Robert C. Hendel, M.D., explains some of the new cardiac radiotracers in the pipeline that were discussed in sessions at the American Society of Nuclear Cardiology (ASNC) 2019 meeting. Hendel is a professor of medicine and radiology and the Sidney W. And Marilyn S. Lassen Chair in Cardiovascular Medicine, Tulane University. He also serves as the chief of the section of cardiology and director of the Tulane University Heart and Vascular Institute. 

He outlined three new radiotracers that may impact cardiac imaging:

   • Flurpiridaz F-18 PET perfusion agent that offers high quality images and can be used with exercise stress;

   • MIBG imaging to help better assess heart failure classes and if patients may need an ICD;

   • New F-18 agents to image cardiac amyloidosis; and

   • Nuclear agents to enable annexin imaging, allowing direct vsualization of myocardial apoptotic cells.

 

PET-CT | October 30, 2019

Rupa Sanghani, M.D., FASNC, associate professor, Rush Medical College, director of nuclear cardiology and stress laboratory, Rush University Medical Center, and associate director, Rush Heart Center for Women, explains how to create a high-volume cardiac positron emission tomography (PET) imaging program. She spoke on this topic at the 2019 meeting of the American Society Nuclear Cardiology (ASNC) and led a tour for attendees of the PET-CT system at Rush, which was located close to the conference. 

Sanghani said the advantages of PET myocardial perfusion imaging include faster exam times and allowing additional information from coronary reserve flow assessments to better understand if revascularization will help a patient's heart recover. The 16-slice CT scanner is used not only to attenuate the PET images, but to perform a CT calcium scoring exam to assess the patient's risk for future cardiovascular events. The Rubidium-82 radiotracer used for PET exams only has a 75 second half life, so it can help increase the number of exams a center is able to perform each day. At higher volume centers, PET is optimized to handle all the patients who require pharmacological stress exams. 

In the video, Sanghani  outlines what Rush did to design its room, covers basics on training, what to look for in a scanner and other considerations when creating a PET program.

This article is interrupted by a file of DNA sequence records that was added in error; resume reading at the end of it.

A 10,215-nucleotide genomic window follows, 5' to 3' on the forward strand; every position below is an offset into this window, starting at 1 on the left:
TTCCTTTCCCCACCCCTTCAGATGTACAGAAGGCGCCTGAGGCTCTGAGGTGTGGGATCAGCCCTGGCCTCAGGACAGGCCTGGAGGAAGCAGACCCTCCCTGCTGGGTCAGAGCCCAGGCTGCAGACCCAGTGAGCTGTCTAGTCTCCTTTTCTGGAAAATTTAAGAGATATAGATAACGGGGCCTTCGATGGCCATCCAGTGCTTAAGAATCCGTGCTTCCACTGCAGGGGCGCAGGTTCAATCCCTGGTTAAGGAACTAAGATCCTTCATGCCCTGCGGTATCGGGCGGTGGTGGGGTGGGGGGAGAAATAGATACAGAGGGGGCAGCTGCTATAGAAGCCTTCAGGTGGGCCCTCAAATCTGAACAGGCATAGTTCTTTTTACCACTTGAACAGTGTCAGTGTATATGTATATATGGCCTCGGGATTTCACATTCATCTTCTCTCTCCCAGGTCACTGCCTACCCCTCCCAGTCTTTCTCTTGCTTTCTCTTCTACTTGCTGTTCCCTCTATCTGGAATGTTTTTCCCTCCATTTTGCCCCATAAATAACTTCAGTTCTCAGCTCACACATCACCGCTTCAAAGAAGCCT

Find more coverage of the ASNC

Find more news on nuclear imaging

 

 

Cardiac Diagnostics | October 29, 2019

Clyde Yancy, M.D., MSc, cardiology chief and vice dean for diversity and inclusion at Northwestern University, Feinberg School of Medicine, was a keynote speaker at the 2019 American Society of Nuclear Cardiology (ASNC) annual meeting. He said the traditional biases of seeing a patient and automatically making clinical assumptions because they are a certain race or gender are obsolete. For example, he said not all black patients have hypertension. Yancy added that genetics, especially with racial intermarriage over the past several generations, no longer predisposes patients to what is typically assumed for certain ethnic or racial backgrounds.

Yancy also said new research is showing how diet plays a major role in patient health and disease progression for things previously thought to be based on genetics. This includes the people who live in "food deserts" in urban areas where there are no sources of fresh food and vegetables, so they consume large amounts of packaged and processed foods that contain high levels of salt, phosphates and preservatives. He said these chemicals and diet may be the root cause of hypertension and diabetes in black populations in low income areas, rather than genetics as previously thought.

 

Related Content: 

VIDEO: Reducing Hypertension Among African-Americans — Interview with Kim Allan Williams, Sr., M.D.

VIDEO: Use of Plant-Based Diet to Reduce Cardiovascular Disease Risk — Interview with Kim Allan Williams, Sr., M.D.

VIDEO: New PLATINUM Diversity Data Shows Early DAPT Cessation OK in Minorities With New Generation Stent — Interview with Roxana Mehran, M.D., 

 

Radial Access | October 22, 2019

Sunil Rao, M.D., chief of cardiology, Durham VA Health System and a professor at Duke University, and Prashant Kaul, M.D., director of the cath lab, Piedmont, Atlanta, discuss trends in radial access at the 2019 Transcatheter Cardiovascular Therapeutics (TCT) annual meeting. They discuss how radial access adoption has grown rapidly in the past few years and now makes up between 40-50 percent of percutaneous coronary intervention (PCI) procedural volume in the United States. They also discuss recent clinical trial data and the new concept of using distal radial access. 

 

Related Radial Access Content:

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Find more news and on transradial access technique and technology

Radial Access Adoption in the United States
 

 

Vascular Closure Devices | October 17, 2019